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Although the majority of specialists and researchers in the field of HIV/AIDS are aware and knowledgeable about HIV-associated neurocognitive disorder (HAND) as a condition that affects as much as 50% of people living with HIV/AIDS (PLWH), research has documented that many health care and service providers who work directly with PLWH are either unaware of HAND or believe they do not know enough information about HAND to effectively support their clients experiencing neurocognitive challenges. Based on the findings of a qualitative study that interviewed 33 health care and service providers in HIV/AIDS services to identify and examine their awareness and knowledge on HAND, this article argues for utilizing a combination of Public Health Informatics principles; communication techniques, propagation strategies, and recognized approaches from Implementation and Dissemination Science; and social media and online discussion platforms, in addition to traditional Knowledge Mobilization strategies, to scale up information sharing on HAND among all relevant stakeholders. Increasing information sharing among stakeholders would be an important step to raising awareness and knowledge on HAND, and consequently, improving care, services, and support for PLWH and neurocognitive issues.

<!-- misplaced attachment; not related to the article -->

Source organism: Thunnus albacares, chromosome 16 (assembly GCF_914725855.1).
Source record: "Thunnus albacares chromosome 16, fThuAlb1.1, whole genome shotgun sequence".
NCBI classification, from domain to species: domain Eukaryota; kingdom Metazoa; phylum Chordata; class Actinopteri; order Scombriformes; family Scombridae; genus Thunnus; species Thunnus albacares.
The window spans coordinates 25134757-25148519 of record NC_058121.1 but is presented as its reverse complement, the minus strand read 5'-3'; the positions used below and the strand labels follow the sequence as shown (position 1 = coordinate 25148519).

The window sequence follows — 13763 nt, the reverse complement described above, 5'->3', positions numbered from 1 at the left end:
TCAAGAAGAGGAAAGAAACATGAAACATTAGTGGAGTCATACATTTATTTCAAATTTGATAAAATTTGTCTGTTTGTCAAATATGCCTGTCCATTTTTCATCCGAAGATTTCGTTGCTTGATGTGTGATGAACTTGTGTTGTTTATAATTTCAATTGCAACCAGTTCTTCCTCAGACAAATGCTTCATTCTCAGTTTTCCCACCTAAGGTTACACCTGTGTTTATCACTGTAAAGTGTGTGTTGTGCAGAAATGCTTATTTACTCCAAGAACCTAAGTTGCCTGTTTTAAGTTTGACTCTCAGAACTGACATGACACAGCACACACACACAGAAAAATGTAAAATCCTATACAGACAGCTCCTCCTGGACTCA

HIV-associated neurocognitive disorder; Implementation and Dissemination Science strategies; information sharing; Public Health Informatics principles; social media
Cognitive Neuroscience | Public Health Education and Promotion | Virus Diseases
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Scaling Up Information Sharing on HIV-Associated Neurocognitive Disorder: Raising Awareness and Knowledge Among Key Stakeholders.
SAGE Open, 11(2),